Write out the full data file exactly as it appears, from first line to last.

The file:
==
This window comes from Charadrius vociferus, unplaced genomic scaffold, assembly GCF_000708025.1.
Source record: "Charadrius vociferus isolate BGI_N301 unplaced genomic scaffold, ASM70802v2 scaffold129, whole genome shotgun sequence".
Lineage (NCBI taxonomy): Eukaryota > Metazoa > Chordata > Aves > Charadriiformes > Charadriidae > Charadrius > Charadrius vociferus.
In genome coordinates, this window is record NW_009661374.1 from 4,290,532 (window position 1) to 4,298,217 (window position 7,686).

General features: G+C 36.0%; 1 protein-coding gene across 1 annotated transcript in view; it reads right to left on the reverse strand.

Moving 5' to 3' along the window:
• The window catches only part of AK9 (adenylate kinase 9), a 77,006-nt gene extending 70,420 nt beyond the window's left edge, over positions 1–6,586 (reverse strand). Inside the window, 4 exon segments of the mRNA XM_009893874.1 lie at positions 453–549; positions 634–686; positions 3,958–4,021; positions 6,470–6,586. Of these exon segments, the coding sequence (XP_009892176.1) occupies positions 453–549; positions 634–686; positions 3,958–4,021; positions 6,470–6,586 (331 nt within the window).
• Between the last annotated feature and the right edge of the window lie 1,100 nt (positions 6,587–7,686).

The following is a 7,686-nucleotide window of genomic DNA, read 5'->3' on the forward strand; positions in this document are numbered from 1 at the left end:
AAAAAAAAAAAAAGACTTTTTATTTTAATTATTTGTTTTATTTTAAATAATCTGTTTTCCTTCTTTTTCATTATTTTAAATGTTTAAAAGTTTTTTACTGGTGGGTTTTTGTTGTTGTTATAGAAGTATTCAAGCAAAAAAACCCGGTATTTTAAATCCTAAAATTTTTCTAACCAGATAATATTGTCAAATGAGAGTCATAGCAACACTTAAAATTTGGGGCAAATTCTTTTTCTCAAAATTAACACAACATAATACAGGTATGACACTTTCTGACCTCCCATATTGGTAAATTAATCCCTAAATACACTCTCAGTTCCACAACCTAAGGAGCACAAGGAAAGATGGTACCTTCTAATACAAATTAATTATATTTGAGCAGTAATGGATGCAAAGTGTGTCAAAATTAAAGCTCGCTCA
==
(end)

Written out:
This window comes from Charadrius vociferus, unplaced genomic scaffold, assembly GCF_000708025.1.
Source record: "Charadrius vociferus isolate BGI_N301 unplaced genomic scaffold, ASM70802v2 scaffold129, whole genome shotgun sequence".
Lineage (NCBI taxonomy): Eukaryota > Metazoa > Chordata > Aves > Charadriiformes > Charadriidae > Charadrius > Charadrius vociferus.
In genome coordinates, this window is record NW_009661374.1 from 4,290,532 (window position 1) to 4,298,217 (window position 7,686).

General features: G+C 36.0%; 1 protein-coding gene across 1 annotated transcript in view; it reads right to left on the reverse strand.

Moving 5' to 3' along the window:
• The window catches only part of AK9 (adenylate kinase 9), a 77,006-nt gene extending 70,420 nt beyond the window's left edge, over positions 1–6,586 (reverse strand). Inside the window, 4 exon segments of the mRNA XM_009893874.1 lie at positions 453–549; positions 634–686; positions 3,958–4,021; positions 6,470–6,586. Of these exon segments, the coding sequence (XP_009892176.1) occupies positions 453–549; positions 634–686; positions 3,958–4,021; positions 6,470–6,586 (331 nt within the window).
• Between the last annotated feature and the right edge of the window lie 1,100 nt (positions 6,587–7,686).

The following is a 7,686-nucleotide window of genomic DNA, read 5'->3' on the forward strand; positions in this document are numbered from 1 at the left end:
AAAAAAAAAAAAAGACTTTTTATTTTAATTATTTGTTTTATTTTAAATAATCTGTTTTCCTTCTTTTTCATTATTTTAAATGTTTAAAAGTTTTTTACTGGTGGGTTTTTGTTGTTGTTATAGAAGTATTCAAGCAAAAAAACCCGGTATTTTAAATCCTAAAATTTTTCTAACCAGATAATATTGTCAAATGAGAGTCATAGCAACACTTAAAATTTGGGGCAAATTCTTTTTCTCAAAATTAACACAACATAATACAGGTATGACACTTTCTGACCTCCCATATTGGTAAATTAATCCCTAAATACACTCTCAGTTCCACAACCTAAGGAGCACAAGGAAAGATGGTACCTTCTAATACAAATTAATTATATTTGAGCAGTAATGGATGCAAAGTGTGTCAAAATTAAAGCTCGCTCA